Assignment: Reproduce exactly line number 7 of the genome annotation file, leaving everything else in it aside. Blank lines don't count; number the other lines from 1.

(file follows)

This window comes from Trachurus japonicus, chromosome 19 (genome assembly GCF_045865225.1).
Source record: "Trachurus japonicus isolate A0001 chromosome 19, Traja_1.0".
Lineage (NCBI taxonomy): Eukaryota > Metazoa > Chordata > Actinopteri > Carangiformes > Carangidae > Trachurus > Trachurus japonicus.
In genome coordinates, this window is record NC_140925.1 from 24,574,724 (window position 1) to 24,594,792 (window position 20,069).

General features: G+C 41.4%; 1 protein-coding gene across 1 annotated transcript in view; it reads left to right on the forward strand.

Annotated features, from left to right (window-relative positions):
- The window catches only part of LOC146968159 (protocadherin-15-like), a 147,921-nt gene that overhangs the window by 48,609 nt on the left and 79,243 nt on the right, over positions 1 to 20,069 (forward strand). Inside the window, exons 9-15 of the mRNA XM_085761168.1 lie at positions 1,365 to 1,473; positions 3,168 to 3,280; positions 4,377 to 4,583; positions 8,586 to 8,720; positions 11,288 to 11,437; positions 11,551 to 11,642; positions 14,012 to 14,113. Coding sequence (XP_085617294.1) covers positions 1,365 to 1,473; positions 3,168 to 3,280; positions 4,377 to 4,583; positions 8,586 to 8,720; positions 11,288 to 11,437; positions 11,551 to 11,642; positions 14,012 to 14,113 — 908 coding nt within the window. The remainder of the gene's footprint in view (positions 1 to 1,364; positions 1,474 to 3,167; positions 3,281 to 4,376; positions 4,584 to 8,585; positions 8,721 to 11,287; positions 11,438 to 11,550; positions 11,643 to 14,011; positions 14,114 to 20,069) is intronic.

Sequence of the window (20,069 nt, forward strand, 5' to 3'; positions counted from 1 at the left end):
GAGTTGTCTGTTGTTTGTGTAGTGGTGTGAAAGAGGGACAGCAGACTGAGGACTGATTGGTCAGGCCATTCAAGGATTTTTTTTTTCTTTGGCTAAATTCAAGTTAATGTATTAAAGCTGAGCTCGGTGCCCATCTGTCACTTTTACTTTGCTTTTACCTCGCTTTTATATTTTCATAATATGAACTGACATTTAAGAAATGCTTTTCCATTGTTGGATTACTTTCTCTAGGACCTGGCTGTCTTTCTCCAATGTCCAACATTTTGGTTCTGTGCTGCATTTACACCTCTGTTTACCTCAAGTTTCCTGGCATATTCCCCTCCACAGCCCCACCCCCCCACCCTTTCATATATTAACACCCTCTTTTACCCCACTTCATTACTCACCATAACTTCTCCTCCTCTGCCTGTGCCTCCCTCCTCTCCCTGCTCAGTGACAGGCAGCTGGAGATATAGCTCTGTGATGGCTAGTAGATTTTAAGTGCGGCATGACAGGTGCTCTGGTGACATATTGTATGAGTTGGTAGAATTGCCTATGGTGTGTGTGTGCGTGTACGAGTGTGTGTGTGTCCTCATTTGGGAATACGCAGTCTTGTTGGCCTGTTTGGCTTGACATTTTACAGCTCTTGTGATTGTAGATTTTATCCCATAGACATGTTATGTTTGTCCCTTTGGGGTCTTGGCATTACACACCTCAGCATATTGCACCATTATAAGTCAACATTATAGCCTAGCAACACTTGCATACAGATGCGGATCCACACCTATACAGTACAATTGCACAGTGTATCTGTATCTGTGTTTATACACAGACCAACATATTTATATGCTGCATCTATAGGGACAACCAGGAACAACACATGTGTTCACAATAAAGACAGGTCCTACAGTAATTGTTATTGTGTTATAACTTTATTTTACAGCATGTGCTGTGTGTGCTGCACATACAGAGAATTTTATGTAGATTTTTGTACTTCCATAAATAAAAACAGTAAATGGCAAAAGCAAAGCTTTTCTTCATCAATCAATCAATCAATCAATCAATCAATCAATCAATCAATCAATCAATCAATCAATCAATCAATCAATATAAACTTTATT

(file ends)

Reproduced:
- The window catches only part of LOC146968159 (protocadherin-15-like), a 147,921-nt gene that overhangs the window by 48,609 nt on the left and 79,243 nt on the right, over positions 1 to 20,069 (forward strand). Inside the window, exons 9-15 of the mRNA XM_085761168.1 lie at positions 1,365 to 1,473; positions 3,168 to 3,280; positions 4,377 to 4,583; positions 8,586 to 8,720; positions 11,288 to 11,437; positions 11,551 to 11,642; positions 14,012 to 14,113. Coding sequence (XP_085617294.1) covers positions 1,365 to 1,473; positions 3,168 to 3,280; positions 4,377 to 4,583; positions 8,586 to 8,720; positions 11,288 to 11,437; positions 11,551 to 11,642; positions 14,012 to 14,113 — 908 coding nt within the window. The remainder of the gene's footprint in view (positions 1 to 1,364; positions 1,474 to 3,167; positions 3,281 to 4,376; positions 4,584 to 8,585; positions 8,721 to 11,287; positions 11,438 to 11,550; positions 11,643 to 14,011; positions 14,114 to 20,069) is intronic.